“Oh yeah, yeah, I just got back from the visitation an’ shit. They cremated him, he didn’t want no visitation or anything I guess, tha’ shit was fucked up, eh.” The music of 2 Pac blares from the speakers.
God, I want to get the hell out of this car.
Thankfully, he pulls over and doesn’t try to bring me to some strange resident or field. Yet, the idiot stops the car in the middle of traffic and I suggest kindly to him that he should “probably pull off the main road, as there are cars behind us.”
I thank him for the ride to Monument, and pretend that nothing happened, with a secret sigh of relief that I didn’t have to fight for my life or anything crazy. I grab my stuff and wish him well, even though the dude on a scale from 0 to batshit crazy is absolutely batshit crazy. Not only that, but on drugs and driving like an idiot.
So this is what you get sometimes, when hitching, it’s the risk one takes I suppose. Most times, the people that pick you up are amazing and well-meaning people with interesting stories. One must use solid judgement, but sometimes even that isn’t enough. I won’t let one bad experience deter me though, not ever. If I were to do that, that means that I’ve given up and failed to experience many more positive experiences only because of one negative experience. As my old man neighbor would say later, after telling him the story, “Well, sounds like you’ve crossed the threshold, and that’s something you have to do. You’ve gotta have a negative zero to reach a positive 100, it’s inevitable. You’ve crossed the threshold.”
All things considered, and despite the fact that this guy probably should not have been driving, I’ve got to give him props for turning around and picking me up. He may have been slightly off-color and had a few screws loose, but that’s maybe just who he is, and he had the decency to stop, which almost everyone this particular morning did not. I have less respect for the business man flying by in his Lexus than I do for this guy. It must be said, and acknowledged that he did stop, and not only that, but actually turned around just to grab me.
So I get off in Monument, and I only wait about five minutes at that exit till a guy with a newer truck picks me up. He introduces himself as Solo and says, “man, you wouldn’t even know how many hitchhikers I have picked up. I pick up about one to two hitchhikers every month here.”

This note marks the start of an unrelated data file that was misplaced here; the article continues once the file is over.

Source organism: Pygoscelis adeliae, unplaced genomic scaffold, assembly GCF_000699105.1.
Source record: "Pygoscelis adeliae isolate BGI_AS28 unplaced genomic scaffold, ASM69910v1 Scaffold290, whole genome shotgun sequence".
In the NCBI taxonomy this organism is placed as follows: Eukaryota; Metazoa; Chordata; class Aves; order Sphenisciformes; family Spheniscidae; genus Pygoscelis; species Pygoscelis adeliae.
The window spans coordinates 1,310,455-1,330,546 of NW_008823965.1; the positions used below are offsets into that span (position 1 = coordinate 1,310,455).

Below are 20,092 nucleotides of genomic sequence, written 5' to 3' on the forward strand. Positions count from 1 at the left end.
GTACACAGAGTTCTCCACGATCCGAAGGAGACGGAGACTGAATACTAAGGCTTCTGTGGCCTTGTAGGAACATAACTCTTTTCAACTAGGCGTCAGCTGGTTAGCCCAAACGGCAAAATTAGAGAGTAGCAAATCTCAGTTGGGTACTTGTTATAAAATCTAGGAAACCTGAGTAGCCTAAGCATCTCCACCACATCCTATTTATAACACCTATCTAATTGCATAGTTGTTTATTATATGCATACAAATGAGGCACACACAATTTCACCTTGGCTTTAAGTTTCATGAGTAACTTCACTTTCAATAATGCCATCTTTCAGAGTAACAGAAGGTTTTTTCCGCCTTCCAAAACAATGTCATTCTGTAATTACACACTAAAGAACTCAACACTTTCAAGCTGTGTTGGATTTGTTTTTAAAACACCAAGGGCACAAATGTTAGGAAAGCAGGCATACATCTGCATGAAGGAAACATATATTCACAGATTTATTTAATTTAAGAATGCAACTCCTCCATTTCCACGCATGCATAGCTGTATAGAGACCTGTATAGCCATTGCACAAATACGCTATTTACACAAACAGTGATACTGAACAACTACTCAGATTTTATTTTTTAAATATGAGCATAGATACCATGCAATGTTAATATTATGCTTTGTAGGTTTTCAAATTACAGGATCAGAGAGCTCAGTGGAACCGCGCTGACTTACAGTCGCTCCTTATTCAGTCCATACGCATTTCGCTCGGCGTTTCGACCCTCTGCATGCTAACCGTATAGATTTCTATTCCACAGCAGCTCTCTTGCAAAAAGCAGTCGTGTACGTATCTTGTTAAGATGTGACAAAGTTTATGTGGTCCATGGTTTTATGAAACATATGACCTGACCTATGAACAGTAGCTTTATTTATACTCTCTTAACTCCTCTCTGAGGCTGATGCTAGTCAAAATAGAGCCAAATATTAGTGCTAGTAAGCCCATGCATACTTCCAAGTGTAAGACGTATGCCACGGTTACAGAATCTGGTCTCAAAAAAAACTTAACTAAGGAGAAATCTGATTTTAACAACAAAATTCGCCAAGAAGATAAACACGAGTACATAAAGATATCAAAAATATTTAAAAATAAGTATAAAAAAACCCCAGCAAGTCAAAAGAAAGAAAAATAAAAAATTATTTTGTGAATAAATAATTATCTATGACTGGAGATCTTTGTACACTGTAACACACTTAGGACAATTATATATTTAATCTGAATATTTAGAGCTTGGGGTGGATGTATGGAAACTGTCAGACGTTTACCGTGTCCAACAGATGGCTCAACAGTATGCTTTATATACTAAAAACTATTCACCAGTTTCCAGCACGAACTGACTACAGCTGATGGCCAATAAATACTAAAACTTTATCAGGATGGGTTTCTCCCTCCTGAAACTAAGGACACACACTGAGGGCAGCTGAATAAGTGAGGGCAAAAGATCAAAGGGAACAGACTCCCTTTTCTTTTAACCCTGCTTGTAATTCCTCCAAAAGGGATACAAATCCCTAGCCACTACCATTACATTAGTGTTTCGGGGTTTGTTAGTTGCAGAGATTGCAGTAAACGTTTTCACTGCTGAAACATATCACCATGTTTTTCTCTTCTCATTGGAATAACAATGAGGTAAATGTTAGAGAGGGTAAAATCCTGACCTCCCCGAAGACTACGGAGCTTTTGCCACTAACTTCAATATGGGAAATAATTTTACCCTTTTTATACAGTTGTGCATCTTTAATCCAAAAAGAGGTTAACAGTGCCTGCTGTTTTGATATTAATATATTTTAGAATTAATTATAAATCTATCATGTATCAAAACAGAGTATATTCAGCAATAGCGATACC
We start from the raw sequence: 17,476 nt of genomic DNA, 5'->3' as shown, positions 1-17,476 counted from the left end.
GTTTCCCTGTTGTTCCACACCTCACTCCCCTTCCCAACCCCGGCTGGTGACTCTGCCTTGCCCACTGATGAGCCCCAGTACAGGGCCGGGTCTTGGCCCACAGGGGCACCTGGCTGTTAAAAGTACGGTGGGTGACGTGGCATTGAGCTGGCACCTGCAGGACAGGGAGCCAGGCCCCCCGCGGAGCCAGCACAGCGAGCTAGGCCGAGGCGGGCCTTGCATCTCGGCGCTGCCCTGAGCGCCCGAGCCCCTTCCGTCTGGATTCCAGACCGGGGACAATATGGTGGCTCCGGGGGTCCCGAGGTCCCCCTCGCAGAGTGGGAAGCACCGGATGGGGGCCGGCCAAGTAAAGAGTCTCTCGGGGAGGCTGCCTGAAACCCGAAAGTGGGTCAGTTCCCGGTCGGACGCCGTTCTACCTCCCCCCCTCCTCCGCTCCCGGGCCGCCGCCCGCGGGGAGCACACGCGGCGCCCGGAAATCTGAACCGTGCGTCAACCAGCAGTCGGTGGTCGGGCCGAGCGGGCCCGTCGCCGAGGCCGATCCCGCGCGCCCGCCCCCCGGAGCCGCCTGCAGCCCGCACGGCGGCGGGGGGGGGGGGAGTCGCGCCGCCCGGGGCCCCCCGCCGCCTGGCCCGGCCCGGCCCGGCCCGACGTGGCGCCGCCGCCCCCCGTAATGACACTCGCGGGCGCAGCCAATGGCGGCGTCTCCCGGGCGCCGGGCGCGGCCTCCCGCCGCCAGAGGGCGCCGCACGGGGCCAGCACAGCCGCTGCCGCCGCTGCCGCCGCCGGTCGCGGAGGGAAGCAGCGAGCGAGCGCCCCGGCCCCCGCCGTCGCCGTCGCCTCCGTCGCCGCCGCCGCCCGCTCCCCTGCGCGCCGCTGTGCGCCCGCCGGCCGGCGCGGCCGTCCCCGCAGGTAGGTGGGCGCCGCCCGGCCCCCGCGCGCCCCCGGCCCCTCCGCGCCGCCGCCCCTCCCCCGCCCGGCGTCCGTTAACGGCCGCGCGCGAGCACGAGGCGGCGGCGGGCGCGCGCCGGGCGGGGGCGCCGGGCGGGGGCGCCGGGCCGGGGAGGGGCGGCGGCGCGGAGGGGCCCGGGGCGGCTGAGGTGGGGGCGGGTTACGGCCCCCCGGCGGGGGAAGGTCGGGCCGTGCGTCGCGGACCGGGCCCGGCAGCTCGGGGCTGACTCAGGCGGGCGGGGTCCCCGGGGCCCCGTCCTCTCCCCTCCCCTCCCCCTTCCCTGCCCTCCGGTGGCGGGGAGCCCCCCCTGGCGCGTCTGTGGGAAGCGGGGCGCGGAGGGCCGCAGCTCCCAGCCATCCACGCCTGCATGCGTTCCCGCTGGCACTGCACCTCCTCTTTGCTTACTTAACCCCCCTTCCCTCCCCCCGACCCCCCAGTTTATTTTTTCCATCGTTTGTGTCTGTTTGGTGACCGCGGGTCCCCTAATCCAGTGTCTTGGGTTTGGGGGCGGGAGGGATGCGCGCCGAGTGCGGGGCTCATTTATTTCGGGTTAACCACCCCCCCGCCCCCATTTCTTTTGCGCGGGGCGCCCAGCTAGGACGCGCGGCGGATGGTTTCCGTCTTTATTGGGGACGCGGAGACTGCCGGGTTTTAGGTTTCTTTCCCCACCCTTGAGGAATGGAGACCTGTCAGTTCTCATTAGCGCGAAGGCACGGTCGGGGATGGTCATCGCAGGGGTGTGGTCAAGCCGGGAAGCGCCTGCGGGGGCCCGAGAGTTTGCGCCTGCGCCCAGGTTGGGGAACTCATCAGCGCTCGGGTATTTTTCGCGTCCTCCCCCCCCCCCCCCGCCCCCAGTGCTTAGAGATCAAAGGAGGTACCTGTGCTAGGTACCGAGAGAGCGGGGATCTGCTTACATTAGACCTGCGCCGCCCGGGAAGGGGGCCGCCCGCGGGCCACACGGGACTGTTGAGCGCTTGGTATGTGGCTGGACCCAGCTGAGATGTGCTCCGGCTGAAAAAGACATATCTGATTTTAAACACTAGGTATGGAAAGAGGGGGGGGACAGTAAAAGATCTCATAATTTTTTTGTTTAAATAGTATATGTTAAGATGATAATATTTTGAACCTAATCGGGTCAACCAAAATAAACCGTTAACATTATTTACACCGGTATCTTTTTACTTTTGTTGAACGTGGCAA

Solo makes his living through making hip-hop beats for other rap artists and selling the pot he grows (legally, in Colorado). “I won the Cannabis Cup two years in Denver”, he tells me. I didn’t even know that there actually was a Cannabis Cup.
“It’s the biggest competition for weed in the world, and fast growing”, he says, no pun intended. ” People from Amsterdam are actually starting to come out here. I won the first and the third year.”
I tell him about the seedy guy that grabbed me, and he tells me about his only 2 bad experiences hitchhiking out of “over 200 experiences” that he had. There is something about humans and there ability to always easily retain the bad experiences without any effort. It is why the media does such a good job, and it is easiest to good a job, at selling us lies and over-exaggerating negative press.
“One time, my buddy and I were in the middle of Kansas, the middle of nowhere basically, and an actual pedophile picked us up”, he said. “He was actually driving a van.” He laughs. ” The man kept going on about where we should go to, telling us some perverted stuff so my friend and I were looking at each other like ‘how are we going to take this guy out’, and I ended up telling the guy,’ look, if you don’t let us both out right now, I’m going to take over the wheel and we might crash this van…. well, the guy let us out.”
Another experience, one of the few bad ones, that Solo tells me about was when they were with some guy that his gut told him was “strange.” He offered some pot, and told Solo and his friend to go through the glove box to get it ready while he was in the gas station. “Well, I opened up the glove compartment and all of this cash came tumbling out, all crumpled up and stuff”, Solo says. “It freaked me out, there was something really weird with the guy and so I literally jumped out and hid in some bushes when he came back… those were the only two experiences that were off color though, everything else was extremely positive.”
Solo says that he “forgot his weed” and goes back to his house, which is not too far from the highway but in an area that is densely forested with pine trees and feels like there isn’t even a city nearby, if not for the occasional sound of a car passing in the distance. His wife comes out and bring him his plant supply.
“Thanks honey!”, he says, and we drive back off.
He puts on some of the music that he was created, working with rappers that I had never heard before, Haystack and Ritz a few of them. On the way back we stopped at a car wash and ran his truck through and listened to the entire Haystack album From Start to Finish with his pristine subwoofer system.
I tell him that I’d like to put some guitar on his music if he’s interests and we exchange business cards. “We needed a guitarist on some of the songs, but we had to put the album out and I just didn’t know anyone at the time”, he says. “I’ll give you a shot.”
Solo drops me off at Bellview, and I jump out at the red light, thank him. “Peace.”